I don’t remember the exact moment in cultural history when Chuck E. Cheese transformed from being the coveted location for all of the cool kids to host their big birthday celebrations to the stuff of anxiety-inducing nightmares. Possibly when I was no longer a child. And very likely when, upon reflection, so many socially accepted norms of the ’90s were revealed for the true horror they were.
Either way, this realization + the internet + the film career of Nicolas Cage can only yield one result: a movie where Nic Cage beats the shit out of a series of stand-ins for Chuck E. Cheese and his animatronic band. Don’t pretend you’re surprised.
After agreeing to clean an abandoned building in exchange for car repairs, an unnamed man realizes the animatronic characters stored inside aren’t as innocuous as they appear.
Like Chuck E. Cheese, the once popular destination for children’s entertainment that was truly an exercise in the uncanny valley, Willy’s Wonderland has seen better days. The former hotspot for family friendly birthday fun and subpar pizza (I presume) now sits eerily empty, its once lively animatronic entertainers now merely stand in place, dead-eyed stares peering into the abyss.
Or at least that’s what the good folk of smalltown Hayesville would have you believe. When drifter Nicolas Cage (referred to only as the Janitor) is stranded after running over spikes set by the local sheriff, the owner of the defunct property offers a seemingly straightforward deal: serve as janitor for one night at Willy’s Wonderland in exchange for a repaired vehicle. Surely a quiet and only mildly unsettling evening of cleaning awaits.
However, teenage rebel Liv and her friends could tell you the much darker truth of the place: at night, the animatronics come to life, reanimated by the spirits of cannibalistic serial killers who founded Willy’s Wonderland with evil intent. The serial killers died in a Satanic suicide ritual, merging their spirits and thirst for blood with the animatronic bodies of Willy’s band. Liv and her friends are determined to burn down the cursed building but must save the unsuspecting janitor first.
As we know before the first well-choreographed and surprisingly tense fight between the Janitor and a human-sized animatronic puppet, the cleaner is not your everyday wanderer. I mean, he’s played by Nic Cage. The Janitor proves he’s more than capable of holding his own against the animatronic creatures, especially as he’s armed with a case of a Red Bull-like concoction known only as Punch. It’s not particularly clear why, but periodically the Janitor must recharge by chugging his beverage of choice and playing pinball.
When Liv and her friends arrive at Willy’s Wonderland to warn the Janitor, he ignores their advice. In fact, he says absolutely nothing, which is one of this film’s techniques (okay, gimmicks). As the Janitor learns more about the nature of Willy’s Wonderland and its relationship with the town, Liv’s friends become victims of the animatronic serial killers, and the sheriff finally intervenes. But is it to help end Willy’s reign of terror…or to pursue an ulterior motive?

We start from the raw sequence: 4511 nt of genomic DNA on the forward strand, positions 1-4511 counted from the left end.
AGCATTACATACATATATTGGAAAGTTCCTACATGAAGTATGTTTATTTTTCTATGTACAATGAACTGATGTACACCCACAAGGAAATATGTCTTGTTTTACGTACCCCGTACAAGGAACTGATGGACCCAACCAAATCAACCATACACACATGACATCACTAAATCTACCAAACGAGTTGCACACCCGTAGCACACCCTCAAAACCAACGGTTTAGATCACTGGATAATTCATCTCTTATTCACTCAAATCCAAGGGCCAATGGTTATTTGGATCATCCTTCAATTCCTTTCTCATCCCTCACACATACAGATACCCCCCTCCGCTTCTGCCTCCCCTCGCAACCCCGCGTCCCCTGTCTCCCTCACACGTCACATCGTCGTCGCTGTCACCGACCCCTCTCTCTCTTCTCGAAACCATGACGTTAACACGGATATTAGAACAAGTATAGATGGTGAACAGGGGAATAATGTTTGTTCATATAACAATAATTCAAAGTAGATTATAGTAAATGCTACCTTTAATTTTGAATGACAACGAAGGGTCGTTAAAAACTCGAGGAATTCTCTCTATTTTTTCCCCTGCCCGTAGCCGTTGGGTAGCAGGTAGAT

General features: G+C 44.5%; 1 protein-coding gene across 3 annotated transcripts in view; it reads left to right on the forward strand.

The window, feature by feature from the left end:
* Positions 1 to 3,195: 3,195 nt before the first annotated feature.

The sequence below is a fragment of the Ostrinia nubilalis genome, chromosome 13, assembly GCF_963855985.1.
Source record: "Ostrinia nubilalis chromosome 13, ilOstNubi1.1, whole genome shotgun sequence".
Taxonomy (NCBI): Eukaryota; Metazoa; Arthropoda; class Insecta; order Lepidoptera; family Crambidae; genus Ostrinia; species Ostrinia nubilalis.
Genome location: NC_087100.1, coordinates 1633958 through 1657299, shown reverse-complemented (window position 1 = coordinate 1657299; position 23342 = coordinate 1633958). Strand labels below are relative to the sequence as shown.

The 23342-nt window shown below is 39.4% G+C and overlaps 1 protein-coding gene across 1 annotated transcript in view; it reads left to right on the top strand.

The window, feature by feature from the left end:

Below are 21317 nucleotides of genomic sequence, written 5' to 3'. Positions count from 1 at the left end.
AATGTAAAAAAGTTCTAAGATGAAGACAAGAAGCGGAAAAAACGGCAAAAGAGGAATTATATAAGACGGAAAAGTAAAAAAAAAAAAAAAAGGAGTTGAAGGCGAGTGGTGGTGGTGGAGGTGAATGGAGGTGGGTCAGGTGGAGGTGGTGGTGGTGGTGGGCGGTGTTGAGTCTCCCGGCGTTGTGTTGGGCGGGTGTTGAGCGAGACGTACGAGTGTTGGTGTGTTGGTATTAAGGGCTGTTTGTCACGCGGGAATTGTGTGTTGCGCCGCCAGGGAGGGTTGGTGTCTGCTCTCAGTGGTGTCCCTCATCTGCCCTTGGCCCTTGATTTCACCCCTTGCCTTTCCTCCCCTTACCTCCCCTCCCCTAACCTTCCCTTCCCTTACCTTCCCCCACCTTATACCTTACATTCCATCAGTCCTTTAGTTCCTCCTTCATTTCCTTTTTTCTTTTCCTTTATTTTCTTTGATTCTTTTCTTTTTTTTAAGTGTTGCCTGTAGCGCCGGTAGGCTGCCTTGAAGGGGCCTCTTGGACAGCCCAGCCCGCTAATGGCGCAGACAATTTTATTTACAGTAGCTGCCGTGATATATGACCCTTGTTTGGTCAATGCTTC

3/5 Pink Panther Heads
Does this film feature close-ups of unsettlingly creepy animatronic characters in violent combat with Nicolas Cage, who frequently makes grunts of fury and pain but has no lines of spoken dialogue? Of course. Of course it does. And for that alone, this is an entertaining watch. I’m quite fond of the extended pinball playing/dance break scene featured as well.
However, the plot of this film and its logic doesn’t get much beyond a filmmaker deciding that they wanted to see Nicolas Cage fight Chuck E. Cheese. And to make that the entire point of this movie.
I find this film left me with more questions than answers primarily because no one could be bothered to think things through and come up with plausible explanations. At several points throughout the film, I was expecting some greater understanding of the Janitor and his fighting abilities. He is almost superpowered by the energy drink he constantly consumes…is there supposed to be something literally magical about it? Is it just for laughs? Is this some kind of lazy Popeye reference?
The core issue is that the logic of the small town basically appeasing Willy the animatronic serial killer is so implausible. I kind of follow the way he’s transformed into a vengeful god in the minds of the local residents, but I would have liked this to have been expanded further to make more sense. It feels like the shift from trying to destroy Willy’s Wonderland to offering human sacrifice on a regular basis is abrupt and a little extreme. The townspeople here kind of give the vibe of happily killing outsiders either way.
Unsurprisingly, the scenes with Nicolas Cage in extended fight sequences are so fun to watch. However, the poorly written local characters and teens get a lot of screen time that feels like a waste. Liv weirdly has almost no reaction to her friends being systematically murdered beyond looking a little upset. And there are quite a few moments where we are meant to believe there’s some kind of understanding or connection between Liv and the Janitor. I was expecting they’d have a real life connection and would have settled for even the predictable dude who left town years ago without knowing he had a daughter trope. But we never get any explanation for the connection between these characters, nor do we ever know much about them individually.
Also, this is a minor issue, but a massive building like Willy’s Wonderland having only one entrance/exit feels like a major fire code violation.